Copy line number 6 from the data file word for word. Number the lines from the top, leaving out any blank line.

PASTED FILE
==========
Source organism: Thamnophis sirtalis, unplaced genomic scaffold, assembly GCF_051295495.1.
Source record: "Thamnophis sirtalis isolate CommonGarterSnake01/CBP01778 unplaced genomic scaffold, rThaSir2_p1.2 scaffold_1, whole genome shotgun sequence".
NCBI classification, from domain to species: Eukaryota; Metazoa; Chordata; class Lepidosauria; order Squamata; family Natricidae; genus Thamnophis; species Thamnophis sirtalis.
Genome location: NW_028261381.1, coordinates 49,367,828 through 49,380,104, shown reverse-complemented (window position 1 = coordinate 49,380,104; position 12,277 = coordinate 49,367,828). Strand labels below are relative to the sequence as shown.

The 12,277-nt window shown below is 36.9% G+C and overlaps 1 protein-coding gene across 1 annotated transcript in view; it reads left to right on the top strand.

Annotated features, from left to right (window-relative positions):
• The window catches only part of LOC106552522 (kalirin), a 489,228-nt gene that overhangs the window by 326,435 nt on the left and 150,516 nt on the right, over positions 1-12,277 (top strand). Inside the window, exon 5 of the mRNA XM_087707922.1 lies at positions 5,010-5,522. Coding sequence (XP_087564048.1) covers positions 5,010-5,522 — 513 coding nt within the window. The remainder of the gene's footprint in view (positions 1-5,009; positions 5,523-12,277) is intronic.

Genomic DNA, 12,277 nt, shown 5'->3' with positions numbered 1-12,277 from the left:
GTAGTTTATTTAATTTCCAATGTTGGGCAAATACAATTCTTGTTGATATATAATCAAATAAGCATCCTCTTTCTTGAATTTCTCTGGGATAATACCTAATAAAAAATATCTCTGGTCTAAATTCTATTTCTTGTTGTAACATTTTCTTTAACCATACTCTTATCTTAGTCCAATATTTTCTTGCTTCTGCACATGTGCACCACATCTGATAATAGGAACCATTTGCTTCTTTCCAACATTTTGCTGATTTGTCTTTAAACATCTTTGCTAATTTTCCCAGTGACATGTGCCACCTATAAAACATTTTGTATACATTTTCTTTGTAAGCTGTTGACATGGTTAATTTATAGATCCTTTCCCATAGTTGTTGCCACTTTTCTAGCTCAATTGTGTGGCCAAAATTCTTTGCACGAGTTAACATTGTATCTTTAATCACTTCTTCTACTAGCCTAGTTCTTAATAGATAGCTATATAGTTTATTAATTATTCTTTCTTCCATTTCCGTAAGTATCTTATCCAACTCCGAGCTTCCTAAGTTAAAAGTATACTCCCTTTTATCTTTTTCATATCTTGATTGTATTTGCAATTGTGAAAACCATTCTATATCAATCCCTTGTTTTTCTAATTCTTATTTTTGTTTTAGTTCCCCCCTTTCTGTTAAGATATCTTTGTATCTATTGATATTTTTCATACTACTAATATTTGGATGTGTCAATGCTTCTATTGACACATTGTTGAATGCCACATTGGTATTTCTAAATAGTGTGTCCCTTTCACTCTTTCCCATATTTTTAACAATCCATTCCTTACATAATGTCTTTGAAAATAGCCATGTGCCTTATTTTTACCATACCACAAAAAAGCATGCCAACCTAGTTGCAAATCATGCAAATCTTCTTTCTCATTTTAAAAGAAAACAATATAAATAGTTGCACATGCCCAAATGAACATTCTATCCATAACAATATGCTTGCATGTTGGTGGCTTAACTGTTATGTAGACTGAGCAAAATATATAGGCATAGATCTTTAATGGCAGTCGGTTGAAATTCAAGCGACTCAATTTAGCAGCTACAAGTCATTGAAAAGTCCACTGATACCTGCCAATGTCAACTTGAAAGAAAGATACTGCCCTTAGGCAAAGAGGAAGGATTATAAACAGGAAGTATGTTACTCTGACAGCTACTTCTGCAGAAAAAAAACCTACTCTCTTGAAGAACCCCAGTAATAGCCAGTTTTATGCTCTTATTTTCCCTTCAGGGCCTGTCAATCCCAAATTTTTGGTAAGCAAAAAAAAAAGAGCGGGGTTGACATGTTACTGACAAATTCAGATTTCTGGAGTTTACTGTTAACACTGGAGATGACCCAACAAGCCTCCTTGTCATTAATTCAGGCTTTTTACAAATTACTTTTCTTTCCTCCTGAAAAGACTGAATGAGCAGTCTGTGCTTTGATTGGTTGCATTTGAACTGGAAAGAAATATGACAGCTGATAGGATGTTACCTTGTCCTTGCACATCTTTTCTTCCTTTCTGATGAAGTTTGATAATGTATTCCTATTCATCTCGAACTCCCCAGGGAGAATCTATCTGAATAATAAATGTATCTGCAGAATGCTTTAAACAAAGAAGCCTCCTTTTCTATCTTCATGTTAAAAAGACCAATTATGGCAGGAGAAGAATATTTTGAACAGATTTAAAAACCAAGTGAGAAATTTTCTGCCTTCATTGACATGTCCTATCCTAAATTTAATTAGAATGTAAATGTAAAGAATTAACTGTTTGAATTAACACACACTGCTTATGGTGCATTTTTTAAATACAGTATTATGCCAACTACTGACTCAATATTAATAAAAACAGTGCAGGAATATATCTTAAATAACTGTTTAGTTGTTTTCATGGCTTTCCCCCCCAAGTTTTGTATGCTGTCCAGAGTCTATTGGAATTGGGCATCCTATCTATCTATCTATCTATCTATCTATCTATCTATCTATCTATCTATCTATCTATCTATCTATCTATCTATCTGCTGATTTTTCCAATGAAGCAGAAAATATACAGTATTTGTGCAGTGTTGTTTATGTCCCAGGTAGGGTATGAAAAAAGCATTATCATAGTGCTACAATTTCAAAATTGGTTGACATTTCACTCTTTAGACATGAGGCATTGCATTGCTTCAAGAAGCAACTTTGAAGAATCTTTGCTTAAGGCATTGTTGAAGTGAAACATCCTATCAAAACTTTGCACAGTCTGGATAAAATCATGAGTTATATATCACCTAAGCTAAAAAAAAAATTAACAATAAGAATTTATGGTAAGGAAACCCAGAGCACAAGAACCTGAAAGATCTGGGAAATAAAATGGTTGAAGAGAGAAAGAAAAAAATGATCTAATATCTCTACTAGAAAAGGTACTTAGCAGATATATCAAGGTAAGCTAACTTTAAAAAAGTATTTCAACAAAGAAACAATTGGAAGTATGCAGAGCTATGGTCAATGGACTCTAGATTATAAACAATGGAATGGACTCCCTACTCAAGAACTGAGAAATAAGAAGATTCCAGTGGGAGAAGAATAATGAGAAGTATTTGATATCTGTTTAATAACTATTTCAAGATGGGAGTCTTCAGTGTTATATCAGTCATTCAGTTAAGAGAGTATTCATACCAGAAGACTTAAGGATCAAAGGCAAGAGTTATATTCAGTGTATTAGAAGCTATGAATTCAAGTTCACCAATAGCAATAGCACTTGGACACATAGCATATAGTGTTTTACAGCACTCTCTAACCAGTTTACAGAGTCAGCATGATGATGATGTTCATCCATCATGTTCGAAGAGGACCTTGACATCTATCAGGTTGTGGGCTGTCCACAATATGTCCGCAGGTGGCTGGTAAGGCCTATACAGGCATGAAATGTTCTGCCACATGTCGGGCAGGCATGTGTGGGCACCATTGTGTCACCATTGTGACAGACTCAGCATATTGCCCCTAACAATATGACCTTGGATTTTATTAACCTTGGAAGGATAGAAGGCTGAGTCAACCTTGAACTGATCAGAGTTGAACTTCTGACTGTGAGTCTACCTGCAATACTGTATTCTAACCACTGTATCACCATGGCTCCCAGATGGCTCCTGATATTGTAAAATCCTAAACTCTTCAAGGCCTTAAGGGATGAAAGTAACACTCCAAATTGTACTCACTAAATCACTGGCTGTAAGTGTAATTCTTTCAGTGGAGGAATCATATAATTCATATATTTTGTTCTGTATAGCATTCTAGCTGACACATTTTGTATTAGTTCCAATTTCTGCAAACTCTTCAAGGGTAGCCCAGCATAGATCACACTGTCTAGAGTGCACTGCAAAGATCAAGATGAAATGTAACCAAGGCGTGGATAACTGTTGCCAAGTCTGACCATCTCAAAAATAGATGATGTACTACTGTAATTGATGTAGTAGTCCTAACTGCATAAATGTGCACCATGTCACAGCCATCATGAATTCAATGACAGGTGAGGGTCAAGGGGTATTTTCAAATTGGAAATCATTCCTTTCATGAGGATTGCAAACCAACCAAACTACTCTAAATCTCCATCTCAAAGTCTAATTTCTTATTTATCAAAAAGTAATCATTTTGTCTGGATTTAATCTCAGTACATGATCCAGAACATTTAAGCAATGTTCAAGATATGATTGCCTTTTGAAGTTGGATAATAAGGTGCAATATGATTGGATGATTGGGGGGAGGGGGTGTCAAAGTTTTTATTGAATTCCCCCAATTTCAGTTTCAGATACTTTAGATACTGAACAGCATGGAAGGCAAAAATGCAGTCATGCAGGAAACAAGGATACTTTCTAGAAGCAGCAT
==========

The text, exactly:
Annotated features, from left to right (window-relative positions):